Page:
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Staying Focused in a meeting…

Updated: Feb 27

I have always felt uneasy whenever a meeting was scheduled. I knew that attending a meeting would be a challenge for me. Although I tried my best to remain attentive and focused, I often felt isolated in my struggle. Unless the topic of the meeting was interesting to me, I found myself drifting away.

With all the noise going on in my head, listening to someone on the outside is always difficult for me.

My brain seems to have a mind of its own and decides to take a break, leaving me feeling like it's taken a vacation without me. It jumps out of my head, waves goodbye, and strolls off, leaving me lost and disconnected.

The act of paying attention was excruciating. All I could think of was how I couldn’t wait for the meeting to be over and to be released from this torture. I would swivel in my seat, cross and uncross my legs, clear my throat, anything to carry me through.

Here are some tips on how I stay focused that may be helpful to you as well.

Be prepared

Please ensure that you are well-prepared for the upcoming meeting. Be sure to have a clear understanding of the purpose and agenda of the meeting. Review any important information or documents that may be relevant to the meeting. Avoid any potential embarrassment by being caught off guard and responding with "I have no idea" if someone asks you about the meeting agenda.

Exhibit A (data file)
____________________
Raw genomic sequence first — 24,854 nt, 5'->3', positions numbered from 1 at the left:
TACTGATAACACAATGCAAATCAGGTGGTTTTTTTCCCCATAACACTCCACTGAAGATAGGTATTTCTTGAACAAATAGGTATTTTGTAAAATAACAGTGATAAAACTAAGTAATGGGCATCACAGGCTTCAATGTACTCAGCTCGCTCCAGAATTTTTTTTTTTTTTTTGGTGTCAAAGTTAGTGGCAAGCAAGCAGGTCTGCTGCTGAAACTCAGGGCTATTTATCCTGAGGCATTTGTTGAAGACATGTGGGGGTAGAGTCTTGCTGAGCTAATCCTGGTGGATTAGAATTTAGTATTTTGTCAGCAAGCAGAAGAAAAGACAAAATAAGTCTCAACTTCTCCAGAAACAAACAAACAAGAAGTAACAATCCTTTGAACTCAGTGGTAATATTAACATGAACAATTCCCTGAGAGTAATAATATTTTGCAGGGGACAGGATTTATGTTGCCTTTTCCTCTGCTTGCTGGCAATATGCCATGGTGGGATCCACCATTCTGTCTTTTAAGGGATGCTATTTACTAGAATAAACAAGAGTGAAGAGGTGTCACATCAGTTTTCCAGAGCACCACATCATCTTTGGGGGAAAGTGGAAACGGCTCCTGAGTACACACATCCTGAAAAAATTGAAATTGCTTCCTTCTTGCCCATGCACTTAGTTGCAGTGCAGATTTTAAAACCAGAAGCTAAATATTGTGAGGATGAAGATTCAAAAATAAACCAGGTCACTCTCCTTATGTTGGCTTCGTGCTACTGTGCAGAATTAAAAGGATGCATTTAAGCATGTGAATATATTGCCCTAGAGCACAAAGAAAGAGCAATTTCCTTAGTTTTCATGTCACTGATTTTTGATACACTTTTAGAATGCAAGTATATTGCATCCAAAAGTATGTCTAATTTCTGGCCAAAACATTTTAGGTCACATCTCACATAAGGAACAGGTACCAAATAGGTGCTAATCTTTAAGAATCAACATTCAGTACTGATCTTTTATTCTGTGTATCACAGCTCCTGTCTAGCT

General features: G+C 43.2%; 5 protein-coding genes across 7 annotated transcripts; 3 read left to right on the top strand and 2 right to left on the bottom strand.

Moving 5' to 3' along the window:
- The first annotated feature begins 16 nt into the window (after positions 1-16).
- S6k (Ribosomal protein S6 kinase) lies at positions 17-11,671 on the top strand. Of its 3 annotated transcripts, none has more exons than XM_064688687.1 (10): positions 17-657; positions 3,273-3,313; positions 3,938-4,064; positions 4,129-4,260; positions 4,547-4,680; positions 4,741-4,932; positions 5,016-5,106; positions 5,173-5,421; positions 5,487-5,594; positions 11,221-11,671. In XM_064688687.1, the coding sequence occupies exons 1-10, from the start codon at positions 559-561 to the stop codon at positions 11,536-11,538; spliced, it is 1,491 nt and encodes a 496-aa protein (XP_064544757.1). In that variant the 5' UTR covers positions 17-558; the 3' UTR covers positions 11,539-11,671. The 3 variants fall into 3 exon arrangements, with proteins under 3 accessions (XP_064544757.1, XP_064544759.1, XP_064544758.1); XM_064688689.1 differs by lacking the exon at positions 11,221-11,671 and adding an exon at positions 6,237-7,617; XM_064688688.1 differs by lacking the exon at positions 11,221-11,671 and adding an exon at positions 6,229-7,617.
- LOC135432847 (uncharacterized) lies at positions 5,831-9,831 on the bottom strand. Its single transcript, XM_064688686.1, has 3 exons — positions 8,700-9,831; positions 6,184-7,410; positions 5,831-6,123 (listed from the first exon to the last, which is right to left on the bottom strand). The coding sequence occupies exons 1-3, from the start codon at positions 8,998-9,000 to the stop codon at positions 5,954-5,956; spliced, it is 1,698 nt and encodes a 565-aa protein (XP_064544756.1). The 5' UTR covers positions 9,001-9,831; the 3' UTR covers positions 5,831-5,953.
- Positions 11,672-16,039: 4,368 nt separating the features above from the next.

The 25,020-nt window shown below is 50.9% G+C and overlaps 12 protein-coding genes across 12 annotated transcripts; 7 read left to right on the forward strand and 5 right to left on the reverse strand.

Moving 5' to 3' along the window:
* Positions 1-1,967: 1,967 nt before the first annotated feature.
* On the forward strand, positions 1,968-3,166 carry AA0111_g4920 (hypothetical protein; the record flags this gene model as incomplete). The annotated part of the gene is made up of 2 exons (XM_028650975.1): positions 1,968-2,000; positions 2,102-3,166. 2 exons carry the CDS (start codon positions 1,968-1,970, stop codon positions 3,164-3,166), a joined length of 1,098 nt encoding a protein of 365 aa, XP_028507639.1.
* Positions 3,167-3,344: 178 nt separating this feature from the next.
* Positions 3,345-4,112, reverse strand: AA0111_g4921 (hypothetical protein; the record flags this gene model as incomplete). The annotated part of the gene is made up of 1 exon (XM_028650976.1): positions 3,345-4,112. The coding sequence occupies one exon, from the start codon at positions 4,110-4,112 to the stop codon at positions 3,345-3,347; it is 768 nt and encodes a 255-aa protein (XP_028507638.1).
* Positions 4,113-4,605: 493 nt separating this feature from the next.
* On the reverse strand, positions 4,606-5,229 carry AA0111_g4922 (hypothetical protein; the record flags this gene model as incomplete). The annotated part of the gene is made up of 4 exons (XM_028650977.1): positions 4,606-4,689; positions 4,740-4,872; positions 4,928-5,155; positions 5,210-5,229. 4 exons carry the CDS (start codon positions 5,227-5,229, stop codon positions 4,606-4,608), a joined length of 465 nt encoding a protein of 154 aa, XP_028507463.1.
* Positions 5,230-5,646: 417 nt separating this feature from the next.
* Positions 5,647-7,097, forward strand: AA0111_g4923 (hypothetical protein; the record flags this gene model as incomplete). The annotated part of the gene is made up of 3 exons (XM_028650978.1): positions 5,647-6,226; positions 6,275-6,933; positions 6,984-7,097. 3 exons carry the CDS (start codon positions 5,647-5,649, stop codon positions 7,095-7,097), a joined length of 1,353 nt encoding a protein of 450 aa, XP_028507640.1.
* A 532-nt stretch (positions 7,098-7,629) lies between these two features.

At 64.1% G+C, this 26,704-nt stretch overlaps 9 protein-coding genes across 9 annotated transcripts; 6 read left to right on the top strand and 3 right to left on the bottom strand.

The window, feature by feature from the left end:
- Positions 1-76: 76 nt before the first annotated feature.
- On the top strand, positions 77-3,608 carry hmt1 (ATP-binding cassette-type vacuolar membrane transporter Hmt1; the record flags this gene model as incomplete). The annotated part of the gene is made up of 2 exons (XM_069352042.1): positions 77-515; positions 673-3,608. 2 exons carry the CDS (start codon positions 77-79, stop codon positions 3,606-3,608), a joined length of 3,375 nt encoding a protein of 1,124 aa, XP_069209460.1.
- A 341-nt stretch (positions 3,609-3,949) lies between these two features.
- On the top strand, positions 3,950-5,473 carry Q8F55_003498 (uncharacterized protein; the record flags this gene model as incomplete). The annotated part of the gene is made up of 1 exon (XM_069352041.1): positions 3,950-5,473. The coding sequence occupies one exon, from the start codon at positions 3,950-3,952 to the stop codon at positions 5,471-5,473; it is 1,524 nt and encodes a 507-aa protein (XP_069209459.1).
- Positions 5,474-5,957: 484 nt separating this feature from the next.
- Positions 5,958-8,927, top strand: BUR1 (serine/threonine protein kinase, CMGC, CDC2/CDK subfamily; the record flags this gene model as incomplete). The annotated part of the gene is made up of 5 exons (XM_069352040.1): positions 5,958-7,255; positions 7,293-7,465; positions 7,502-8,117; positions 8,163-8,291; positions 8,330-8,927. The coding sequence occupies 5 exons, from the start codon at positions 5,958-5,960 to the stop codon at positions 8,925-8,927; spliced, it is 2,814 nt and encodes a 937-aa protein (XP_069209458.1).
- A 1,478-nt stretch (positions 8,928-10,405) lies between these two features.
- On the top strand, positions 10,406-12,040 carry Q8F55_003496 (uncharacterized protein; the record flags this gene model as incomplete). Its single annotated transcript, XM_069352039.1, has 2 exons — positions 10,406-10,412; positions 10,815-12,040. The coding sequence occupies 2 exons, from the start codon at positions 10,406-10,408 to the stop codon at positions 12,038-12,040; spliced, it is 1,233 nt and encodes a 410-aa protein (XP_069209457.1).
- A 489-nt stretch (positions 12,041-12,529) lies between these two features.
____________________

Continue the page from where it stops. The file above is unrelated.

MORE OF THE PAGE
EAT something

Having a snack works wonders for me. I keep a jar of mixed nuts on my desk to give me the energy boost I need to stay alert and focused.

Meet Remotely

I prefer to communicate with my clients over the phone or through email and messaging. I have had many clients whom I have never met in person, but I have been able to handle everything remotely. However, there are times when I cannot rely on remote communication.

Bring a notebook

Writing things down not only helps to record the information for later but also engages your brain and prevents it from wandering off. Taking notes during a meeting is an excellent way to appear attentive and connected. It is completely acceptable to doodle while taking notes, as these seemingly meaningless drawings can help you to remember the discussion later on.

I hope these few simple suggestions can help you with your next meeting. Even when I'm gathered with a group of friends and we're all talking sometimes I will be drawing on my iPad. When they ask me if I'm engaged in the conversation, I always say "absolutely." And then pointing to my iPad, I say, "this is my knitting."

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